What is Inventory Turnover?
You are running a business, it’s going great, but how do you know that? The success of a business cannot be measured with mere assumptions. It has to be quantified into data and values.
Numbers never lie as they surely give you a clear picture of whether your business is booming or approaching failure. This is where the inventory turnover rate comes in.
The inventory turnover is a ratio that indicates how frequently a company is selling its physical products. This information can be used to help formulate a new business strategy or improve the current one.
After measuring inventory turnover, companies usually adjust the following:
- Product pricing
- Manufacturing volume
- Purchase volume
- Underselling merchandise
Calculating Inventory Turnover Rate
The turnover rate can be calculated by a simple formula known as Cost Of Goods Sold (COGS). This formula refers to the direct cost of producing goods that are sold by a company.
This cost also includes the cost of materials and labor directly used to manufacture the goods. Indirect expenses like distribution, salesforce, and logistics are usually excluded from this formula.
Here is the base formula to calculate Inventory Turnover Rate (ITR).
The inventory turnover rate is calculated by dividing the cost of goods sold by the average inventory.
So, if your COGS for 2020 totaled at 500,000$ and your inventory was at 100,000$, your turnover rate will be 5. Now is 5 a good number? It depends on your business goals and industry.
What is a Good Inventory Turnover Ratio? In general, a value between 5 and 10 is considered a good turnover ratio for many industries. This means that your stock is completely sold and re-stocked within a month or two.
However, do keep in mind that this isn’t a hard and fast rule. Your business may have a completely different model and goals. The most important part is optimizing your ITR according to your business needs.
Is Having Very High Turnover Good?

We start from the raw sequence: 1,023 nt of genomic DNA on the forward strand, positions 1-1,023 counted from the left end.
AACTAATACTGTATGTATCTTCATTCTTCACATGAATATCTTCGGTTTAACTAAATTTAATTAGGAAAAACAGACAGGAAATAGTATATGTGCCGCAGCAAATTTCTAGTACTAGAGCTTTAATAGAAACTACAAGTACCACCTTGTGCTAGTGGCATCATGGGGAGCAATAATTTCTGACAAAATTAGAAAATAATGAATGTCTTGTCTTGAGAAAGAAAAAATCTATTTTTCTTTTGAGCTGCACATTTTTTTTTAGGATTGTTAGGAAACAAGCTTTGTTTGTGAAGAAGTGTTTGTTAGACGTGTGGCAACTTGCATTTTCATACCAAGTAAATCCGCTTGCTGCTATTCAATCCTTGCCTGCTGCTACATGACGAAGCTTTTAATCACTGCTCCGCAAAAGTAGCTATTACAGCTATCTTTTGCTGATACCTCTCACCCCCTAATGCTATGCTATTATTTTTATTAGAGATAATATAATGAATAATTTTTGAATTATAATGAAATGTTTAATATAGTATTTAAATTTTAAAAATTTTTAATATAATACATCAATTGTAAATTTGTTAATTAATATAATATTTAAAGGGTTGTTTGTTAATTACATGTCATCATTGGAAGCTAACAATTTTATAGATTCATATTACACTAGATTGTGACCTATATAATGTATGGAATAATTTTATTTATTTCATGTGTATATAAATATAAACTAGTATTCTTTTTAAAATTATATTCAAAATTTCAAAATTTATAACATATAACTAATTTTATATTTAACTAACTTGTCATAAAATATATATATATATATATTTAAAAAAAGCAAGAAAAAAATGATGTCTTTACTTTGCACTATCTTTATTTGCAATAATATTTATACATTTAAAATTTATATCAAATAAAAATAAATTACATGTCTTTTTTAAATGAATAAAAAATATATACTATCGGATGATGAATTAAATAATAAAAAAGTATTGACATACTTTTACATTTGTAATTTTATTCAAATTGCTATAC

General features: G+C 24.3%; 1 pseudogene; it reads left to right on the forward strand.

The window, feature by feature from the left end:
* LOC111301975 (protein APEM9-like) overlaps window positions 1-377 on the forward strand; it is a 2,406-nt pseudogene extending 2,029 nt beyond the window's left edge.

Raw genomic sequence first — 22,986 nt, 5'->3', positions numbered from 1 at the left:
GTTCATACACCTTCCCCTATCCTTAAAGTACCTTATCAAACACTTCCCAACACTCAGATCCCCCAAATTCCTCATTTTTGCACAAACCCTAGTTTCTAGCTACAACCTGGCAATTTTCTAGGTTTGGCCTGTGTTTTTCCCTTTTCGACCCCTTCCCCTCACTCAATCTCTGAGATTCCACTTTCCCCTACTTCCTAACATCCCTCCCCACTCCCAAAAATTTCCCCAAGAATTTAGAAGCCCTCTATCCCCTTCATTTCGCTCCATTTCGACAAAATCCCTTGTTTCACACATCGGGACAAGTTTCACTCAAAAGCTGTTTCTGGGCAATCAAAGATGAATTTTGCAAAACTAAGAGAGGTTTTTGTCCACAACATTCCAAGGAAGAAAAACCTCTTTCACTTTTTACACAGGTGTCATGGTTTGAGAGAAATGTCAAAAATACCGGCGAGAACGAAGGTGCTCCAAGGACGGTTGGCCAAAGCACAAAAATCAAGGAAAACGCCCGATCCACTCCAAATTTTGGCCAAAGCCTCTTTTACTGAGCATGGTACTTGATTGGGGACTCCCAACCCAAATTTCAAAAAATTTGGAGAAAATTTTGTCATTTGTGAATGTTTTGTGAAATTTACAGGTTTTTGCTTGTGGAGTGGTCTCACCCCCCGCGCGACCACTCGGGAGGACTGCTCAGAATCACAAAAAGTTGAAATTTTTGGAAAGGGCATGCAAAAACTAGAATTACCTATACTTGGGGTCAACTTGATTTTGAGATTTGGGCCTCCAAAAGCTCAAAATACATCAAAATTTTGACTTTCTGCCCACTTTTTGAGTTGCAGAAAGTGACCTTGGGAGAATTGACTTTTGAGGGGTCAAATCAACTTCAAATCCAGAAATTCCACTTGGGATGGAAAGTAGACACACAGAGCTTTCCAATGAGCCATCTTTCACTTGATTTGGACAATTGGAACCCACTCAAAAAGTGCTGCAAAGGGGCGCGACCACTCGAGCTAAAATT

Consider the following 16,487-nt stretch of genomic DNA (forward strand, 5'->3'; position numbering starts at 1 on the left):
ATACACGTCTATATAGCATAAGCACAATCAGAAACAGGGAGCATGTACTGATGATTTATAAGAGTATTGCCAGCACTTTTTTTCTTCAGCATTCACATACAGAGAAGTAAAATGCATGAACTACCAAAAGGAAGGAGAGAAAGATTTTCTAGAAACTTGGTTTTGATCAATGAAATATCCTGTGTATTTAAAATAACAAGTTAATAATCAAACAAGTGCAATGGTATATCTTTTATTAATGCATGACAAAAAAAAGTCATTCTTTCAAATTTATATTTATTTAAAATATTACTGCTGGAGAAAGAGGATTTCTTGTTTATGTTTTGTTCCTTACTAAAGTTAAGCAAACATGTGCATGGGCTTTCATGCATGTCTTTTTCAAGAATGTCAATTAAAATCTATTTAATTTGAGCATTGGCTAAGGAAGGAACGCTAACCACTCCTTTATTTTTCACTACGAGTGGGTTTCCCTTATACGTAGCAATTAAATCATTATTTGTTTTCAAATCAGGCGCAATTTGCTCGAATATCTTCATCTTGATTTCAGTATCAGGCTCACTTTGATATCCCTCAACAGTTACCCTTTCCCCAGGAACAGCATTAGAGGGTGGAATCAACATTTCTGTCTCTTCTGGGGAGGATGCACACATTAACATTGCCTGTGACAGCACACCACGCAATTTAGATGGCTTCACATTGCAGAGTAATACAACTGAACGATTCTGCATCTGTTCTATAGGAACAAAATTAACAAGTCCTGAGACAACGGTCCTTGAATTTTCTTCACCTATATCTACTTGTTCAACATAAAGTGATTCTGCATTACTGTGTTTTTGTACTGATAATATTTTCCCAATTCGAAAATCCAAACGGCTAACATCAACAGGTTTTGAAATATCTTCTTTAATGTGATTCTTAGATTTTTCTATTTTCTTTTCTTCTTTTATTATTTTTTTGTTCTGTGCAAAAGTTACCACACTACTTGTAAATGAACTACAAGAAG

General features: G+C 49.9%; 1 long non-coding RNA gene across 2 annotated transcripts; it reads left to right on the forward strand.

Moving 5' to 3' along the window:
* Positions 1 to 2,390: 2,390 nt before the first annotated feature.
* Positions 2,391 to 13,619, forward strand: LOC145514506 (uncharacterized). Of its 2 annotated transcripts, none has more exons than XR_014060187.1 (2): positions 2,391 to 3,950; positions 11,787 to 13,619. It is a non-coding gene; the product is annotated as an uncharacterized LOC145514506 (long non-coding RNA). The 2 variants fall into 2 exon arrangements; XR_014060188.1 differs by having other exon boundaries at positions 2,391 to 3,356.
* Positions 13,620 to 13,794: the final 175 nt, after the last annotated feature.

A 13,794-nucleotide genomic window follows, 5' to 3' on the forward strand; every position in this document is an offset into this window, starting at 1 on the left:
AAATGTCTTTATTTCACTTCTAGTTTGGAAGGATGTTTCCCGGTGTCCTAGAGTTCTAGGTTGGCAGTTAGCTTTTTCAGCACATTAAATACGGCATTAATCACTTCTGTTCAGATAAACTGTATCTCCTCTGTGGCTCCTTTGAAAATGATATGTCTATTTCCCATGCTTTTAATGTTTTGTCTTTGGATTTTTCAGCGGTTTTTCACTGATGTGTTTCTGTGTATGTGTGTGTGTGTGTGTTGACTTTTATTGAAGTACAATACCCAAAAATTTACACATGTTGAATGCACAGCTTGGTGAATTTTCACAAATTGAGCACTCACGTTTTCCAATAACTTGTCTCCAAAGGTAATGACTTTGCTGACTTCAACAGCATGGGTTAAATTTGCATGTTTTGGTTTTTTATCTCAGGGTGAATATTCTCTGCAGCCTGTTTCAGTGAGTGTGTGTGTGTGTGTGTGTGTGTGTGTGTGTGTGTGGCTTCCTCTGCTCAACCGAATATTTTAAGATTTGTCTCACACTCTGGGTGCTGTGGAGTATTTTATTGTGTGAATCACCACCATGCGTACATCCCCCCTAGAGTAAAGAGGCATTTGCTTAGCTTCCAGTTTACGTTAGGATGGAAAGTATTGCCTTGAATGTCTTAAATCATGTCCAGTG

Having a high inventory turnover ratio is considered much better than having a low one. But, having an extremely high turnover ratio can mean that your products or services are underpriced.
In this case, we recommend adjusting your pricing structure. But it’s a double-edged sword as implementing a drastic price increase can be off-putting for your customers.
Also, if you feel the need to continuously restock your inventory, it means your inventory levels are constantly low. A small hiccup in the supply chain can lead to a shortage and you might not be able to meet your customer’s demands.
Improving the Turnover Rate
Bundle Products Together
People are often buying similar products together. Bundling your underselling products with best-selling items can benefit the sales of both. It may seem like a simple idea, but it’s a very powerful one.
It’s best to take a data-driven approach when it comes to bundling your offerings together. For example, if the data suggests that two products are doing well on their own, there is no need to bundle them together.
As discussed before, one of the causes behind your inventory turnover ratio being too low or high is due to its price. Ecommerce sites have made it easy to compare prices from different sellers. Plus, customers nowadays research thoroughly before making a buying decision.
It’s a good practice to stay up-to-date with the industry trends and review your product pricing every now and then. However, it’s not a guarantee that lowering the prices will net a good turnover score. It can impact your turnover ratio in either direction so it’s important to tread cautiously.
Launch a Marketing Campaign
A properly executed marketing campaign can give a huge boost to your inventory turnover rate. Capitalizing on trends and acting according to your customers’ buying patterns is recommended. This way, you can quickly increase sales with targeted promotions.
Information like inventory turnover rate, its calculation, and how it translates to your business can help you see your business operations in a new light and even potentially improve your turnover. The definition of a high or low turnover rate is highly subjective to your business industry. It’s up to you to figure out if your products are doing well in the market or are set up to fail.
Rapid Fire Questions
Q#1: What is Inventory Turnover Rate?
Ans: Inventory turnover rate refers to the ratio that indicates how frequently a company has sold its physical products. It helps businesses identify how quickly or slowly their products are being sold.
Q#2: What is the formula to calculate Inventory Turnover Rate?
Ans: Inventory Turnover = (Net Sales) / (Average Inventory at Selling Price)
Q#3: What is considered a good Inventory Turnover Ratio?
Ans: Having an Inventory turnover ratio of 5 to 10 is generally considered good. However, it’s highly subjective and depends on your business industries.
Q#4: Is having a very high turnover rate good?
Ans: Not necessarily. High turnover rates might also indicate that your products are underpriced when compared to your competitors. This can lead to other problems such as product shortage.
Q#5: How to fix a low turnover rate?
Ans: You can fix a low turnover rate by :
- Offering underselling products in bundles
- Increasing marketing and promotional activities
- Adjusting the price of your underselling products
- Adjusting your order cycle to match the product’s demand and avoid issues like over-stocking